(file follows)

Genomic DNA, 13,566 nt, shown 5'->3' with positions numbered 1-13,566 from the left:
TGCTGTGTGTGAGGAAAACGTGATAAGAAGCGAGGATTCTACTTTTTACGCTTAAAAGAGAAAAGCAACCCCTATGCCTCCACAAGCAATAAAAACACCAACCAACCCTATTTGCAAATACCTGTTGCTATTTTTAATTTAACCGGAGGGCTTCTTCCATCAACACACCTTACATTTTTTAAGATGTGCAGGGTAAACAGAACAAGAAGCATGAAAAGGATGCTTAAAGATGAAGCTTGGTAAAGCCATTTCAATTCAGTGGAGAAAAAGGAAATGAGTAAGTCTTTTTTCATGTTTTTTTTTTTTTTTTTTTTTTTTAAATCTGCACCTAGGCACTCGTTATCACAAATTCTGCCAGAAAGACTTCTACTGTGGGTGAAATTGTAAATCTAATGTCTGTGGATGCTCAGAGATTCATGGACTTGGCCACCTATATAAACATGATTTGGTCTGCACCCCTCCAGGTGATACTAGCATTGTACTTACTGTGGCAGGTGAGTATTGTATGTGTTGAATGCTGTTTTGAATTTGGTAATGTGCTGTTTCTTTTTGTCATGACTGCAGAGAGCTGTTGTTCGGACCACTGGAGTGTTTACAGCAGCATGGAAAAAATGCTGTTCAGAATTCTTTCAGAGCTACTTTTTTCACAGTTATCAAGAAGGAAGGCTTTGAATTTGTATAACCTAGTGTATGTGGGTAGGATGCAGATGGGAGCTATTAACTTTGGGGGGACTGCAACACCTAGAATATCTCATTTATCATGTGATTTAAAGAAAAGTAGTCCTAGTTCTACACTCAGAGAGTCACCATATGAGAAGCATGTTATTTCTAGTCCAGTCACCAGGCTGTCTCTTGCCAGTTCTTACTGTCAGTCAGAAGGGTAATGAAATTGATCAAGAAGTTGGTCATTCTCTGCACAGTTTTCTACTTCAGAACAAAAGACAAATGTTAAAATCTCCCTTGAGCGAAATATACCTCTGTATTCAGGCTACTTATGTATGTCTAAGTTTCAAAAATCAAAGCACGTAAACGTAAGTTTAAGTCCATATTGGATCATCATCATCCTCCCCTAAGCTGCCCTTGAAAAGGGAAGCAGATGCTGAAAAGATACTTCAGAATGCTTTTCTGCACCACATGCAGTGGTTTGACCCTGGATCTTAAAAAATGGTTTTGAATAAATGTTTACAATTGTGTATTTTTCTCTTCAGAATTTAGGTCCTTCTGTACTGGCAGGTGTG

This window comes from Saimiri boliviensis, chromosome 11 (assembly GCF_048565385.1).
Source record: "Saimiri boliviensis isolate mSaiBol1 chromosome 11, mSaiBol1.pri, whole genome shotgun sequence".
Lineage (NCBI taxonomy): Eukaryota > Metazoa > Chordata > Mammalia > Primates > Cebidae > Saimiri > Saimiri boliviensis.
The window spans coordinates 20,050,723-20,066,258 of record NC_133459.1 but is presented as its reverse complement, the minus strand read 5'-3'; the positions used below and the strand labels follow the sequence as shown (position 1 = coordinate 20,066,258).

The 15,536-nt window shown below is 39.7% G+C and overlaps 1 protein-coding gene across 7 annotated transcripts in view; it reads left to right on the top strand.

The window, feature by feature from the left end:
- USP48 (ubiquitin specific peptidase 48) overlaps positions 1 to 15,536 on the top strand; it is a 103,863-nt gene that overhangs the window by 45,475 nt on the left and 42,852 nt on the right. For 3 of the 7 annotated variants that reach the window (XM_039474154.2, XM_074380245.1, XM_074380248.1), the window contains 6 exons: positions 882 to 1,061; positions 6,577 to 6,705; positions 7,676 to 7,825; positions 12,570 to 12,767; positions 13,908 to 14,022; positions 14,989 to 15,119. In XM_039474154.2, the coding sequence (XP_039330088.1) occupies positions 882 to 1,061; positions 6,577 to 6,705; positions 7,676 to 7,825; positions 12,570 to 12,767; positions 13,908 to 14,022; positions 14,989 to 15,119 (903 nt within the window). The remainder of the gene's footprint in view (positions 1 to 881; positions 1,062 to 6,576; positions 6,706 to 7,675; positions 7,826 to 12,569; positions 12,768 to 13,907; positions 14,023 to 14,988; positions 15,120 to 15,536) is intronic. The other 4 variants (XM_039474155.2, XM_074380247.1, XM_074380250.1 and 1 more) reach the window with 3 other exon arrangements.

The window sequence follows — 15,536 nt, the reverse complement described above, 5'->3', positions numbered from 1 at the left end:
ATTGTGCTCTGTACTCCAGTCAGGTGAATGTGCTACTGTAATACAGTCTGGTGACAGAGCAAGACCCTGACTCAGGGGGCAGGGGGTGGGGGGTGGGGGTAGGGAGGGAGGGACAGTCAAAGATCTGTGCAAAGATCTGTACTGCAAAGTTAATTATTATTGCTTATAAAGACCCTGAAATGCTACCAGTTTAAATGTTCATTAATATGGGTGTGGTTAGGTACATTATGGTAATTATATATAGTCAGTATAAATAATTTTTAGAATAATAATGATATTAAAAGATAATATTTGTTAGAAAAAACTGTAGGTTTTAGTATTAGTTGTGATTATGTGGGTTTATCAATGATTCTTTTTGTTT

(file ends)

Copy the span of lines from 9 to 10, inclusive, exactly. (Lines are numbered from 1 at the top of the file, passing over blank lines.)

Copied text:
- USP48 (ubiquitin specific peptidase 48) overlaps positions 1 to 15,536 on the top strand; it is a 103,863-nt gene that overhangs the window by 45,475 nt on the left and 42,852 nt on the right. For 3 of the 7 annotated variants that reach the window (XM_039474154.2, XM_074380245.1, XM_074380248.1), the window contains 6 exons: positions 882 to 1,061; positions 6,577 to 6,705; positions 7,676 to 7,825; positions 12,570 to 12,767; positions 13,908 to 14,022; positions 14,989 to 15,119. In XM_039474154.2, the coding sequence (XP_039330088.1) occupies positions 882 to 1,061; positions 6,577 to 6,705; positions 7,676 to 7,825; positions 12,570 to 12,767; positions 13,908 to 14,022; positions 14,989 to 15,119 (903 nt within the window). The remainder of the gene's footprint in view (positions 1 to 881; positions 1,062 to 6,576; positions 6,706 to 7,675; positions 7,826 to 12,569; positions 12,768 to 13,907; positions 14,023 to 14,988; positions 15,120 to 15,536) is intronic. The other 4 variants (XM_039474155.2, XM_074380247.1, XM_074380250.1 and 1 more) reach the window with 3 other exon arrangements.

The window sequence follows — 15,536 nt, the reverse complement described above, 5'->3', positions numbered from 1 at the left end: